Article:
Looking for a little adrenalin rush? Tommahawk Chute may be what you are looking for. This is a narrow chute that drops down from Big Bear and intersects with Sleepy Hollow/ Little Crow. Experts Only.

Big Bear

Big Bear is a favorite with many of our regulars. It starts out mellow then drops over a steep knoll with a mellow runout at the end. Big Bear is serviced by Lift Seven.

Rental Shop

If you need to rent equipment for skiing or snowboarding our rental shop will have what you are looking for.

Main Chalet

The Chalet is located at the base of Big Brave near Lifts Two & Three.
The Tech Shop, Snowsports Learning Center, Food Court and The Lift Bar & Grill are located in the Chalet, as are the public restrooms.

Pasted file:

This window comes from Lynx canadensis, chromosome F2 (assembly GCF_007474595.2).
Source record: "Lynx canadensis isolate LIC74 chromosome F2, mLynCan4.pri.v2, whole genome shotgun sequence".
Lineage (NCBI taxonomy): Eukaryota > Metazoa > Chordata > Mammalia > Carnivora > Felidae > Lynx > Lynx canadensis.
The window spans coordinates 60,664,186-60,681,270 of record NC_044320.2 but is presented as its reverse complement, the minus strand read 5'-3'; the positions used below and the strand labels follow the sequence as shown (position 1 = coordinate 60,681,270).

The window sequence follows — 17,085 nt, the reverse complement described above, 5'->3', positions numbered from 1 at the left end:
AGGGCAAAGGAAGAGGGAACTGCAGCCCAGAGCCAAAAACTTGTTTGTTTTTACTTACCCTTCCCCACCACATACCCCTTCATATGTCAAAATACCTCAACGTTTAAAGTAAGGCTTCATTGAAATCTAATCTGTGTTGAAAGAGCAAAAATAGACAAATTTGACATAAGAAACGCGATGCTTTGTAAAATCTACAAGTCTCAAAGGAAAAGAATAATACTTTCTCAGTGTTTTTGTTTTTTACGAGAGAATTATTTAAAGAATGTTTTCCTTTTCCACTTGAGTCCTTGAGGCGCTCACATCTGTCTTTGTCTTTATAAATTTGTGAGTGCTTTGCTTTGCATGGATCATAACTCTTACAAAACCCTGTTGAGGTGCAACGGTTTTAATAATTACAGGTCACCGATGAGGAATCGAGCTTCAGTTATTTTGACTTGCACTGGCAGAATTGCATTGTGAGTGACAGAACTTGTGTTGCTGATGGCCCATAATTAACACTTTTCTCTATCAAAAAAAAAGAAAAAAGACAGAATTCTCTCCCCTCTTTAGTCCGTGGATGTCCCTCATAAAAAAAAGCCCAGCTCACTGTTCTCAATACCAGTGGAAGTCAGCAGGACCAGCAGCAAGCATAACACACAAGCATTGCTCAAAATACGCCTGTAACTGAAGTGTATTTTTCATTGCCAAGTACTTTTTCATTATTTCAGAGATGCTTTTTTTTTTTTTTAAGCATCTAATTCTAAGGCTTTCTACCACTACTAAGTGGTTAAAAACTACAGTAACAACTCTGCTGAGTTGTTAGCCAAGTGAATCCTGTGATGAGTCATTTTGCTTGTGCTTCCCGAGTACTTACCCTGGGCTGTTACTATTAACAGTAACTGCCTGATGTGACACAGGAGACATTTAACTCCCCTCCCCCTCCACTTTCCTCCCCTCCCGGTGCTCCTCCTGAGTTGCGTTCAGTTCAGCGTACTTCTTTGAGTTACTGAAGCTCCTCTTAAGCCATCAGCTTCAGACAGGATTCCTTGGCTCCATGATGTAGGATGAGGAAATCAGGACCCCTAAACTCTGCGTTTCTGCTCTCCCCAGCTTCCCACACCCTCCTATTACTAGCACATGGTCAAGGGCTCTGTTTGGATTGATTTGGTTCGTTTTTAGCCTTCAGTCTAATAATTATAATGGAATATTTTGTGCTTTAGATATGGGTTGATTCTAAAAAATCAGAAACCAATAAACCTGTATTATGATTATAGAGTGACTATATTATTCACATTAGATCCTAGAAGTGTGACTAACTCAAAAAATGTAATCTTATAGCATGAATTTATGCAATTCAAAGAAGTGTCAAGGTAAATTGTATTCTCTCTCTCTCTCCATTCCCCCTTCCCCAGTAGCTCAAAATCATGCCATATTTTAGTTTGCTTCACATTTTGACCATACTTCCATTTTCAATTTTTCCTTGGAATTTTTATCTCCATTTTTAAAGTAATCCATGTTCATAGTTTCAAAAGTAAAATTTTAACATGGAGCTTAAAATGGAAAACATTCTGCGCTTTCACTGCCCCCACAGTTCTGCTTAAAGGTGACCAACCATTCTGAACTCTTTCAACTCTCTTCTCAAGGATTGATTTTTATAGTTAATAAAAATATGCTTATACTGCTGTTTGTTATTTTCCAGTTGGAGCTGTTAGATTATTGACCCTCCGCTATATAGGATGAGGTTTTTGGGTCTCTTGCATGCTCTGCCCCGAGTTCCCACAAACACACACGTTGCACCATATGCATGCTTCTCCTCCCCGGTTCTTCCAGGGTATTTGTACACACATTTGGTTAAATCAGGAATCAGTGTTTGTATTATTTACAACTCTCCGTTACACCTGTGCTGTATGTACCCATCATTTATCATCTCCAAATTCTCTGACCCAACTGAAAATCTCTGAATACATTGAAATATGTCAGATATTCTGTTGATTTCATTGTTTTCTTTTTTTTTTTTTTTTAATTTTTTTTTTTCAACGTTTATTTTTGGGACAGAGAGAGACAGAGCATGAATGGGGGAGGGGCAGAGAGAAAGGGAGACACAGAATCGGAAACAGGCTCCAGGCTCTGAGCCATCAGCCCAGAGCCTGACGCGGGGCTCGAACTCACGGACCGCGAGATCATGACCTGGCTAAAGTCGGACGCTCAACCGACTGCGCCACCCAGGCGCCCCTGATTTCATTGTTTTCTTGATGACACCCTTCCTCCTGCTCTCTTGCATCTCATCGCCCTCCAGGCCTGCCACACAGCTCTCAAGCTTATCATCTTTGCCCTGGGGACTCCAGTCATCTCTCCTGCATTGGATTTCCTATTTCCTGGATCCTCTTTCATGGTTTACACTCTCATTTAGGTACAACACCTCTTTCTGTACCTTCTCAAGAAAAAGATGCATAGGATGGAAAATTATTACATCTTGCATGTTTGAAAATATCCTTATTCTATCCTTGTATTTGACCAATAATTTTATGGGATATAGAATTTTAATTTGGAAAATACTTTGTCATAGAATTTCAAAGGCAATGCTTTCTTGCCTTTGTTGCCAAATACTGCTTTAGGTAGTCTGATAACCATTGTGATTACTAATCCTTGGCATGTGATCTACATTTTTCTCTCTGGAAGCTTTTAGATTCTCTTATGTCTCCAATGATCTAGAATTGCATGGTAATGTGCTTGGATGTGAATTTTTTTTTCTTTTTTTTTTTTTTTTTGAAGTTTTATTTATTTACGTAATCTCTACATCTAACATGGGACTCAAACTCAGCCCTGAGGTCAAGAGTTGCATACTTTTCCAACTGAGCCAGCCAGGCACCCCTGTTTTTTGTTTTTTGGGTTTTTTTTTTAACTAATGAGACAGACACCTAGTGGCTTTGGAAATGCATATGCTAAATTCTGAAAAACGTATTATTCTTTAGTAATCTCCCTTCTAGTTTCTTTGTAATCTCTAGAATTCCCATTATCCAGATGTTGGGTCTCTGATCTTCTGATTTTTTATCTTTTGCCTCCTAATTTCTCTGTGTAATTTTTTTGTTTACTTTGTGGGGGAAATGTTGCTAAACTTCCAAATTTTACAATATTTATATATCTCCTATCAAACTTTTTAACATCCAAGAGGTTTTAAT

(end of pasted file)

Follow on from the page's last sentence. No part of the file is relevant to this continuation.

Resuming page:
Ticket Office & Guest Services

The Ticket Office and Guest Service are located in the brown wood frame structure next to the Main Chalet.

Locker Room / Ski Patrol

Ski Patrol and our seasonal lockers are located in the first building, right in front of Lift #1.

Snowsports Bell Tower

Mount Kato Snowsports lessons meet at the bell tower next to lift #4.
The Snowsports Learning Center and Office are located in the Main Chalet

Area Not Patrolled

Off Trail Areas Are Not Patrolled.

Area Not Patrolled

Off Trail Areas Are Not Patrolled.

Area Not Patrolled

Off Trail Areas Are Not Patrolled.

Area Not Patrolled

Off Trail Areas Are Not Patrolled.

Area Not Patrolled

Off Trail Areas Are Not Patrolled.

Area Not Patrolled

Off Trail Areas Are Not Patrolled.

Area Not Patrolled

Off Trail Areas Are Not Patrolled.

Area Not Patrolled

Off Trail Areas Are Not Patrolled.

Area Not Patrolled.

Off Trail Areas Are Not Patrolled.

Area Not Patrolled.

Off Trail Areas Are Not Patrolled.

Purchasing Lift Tickets & Snow Tubing Passes

Lift Tickets, Equipment Rental Forms & Snow Tubing Passes are all available at the ticket windows on east side of the Customer Services Building.

Renting Equipment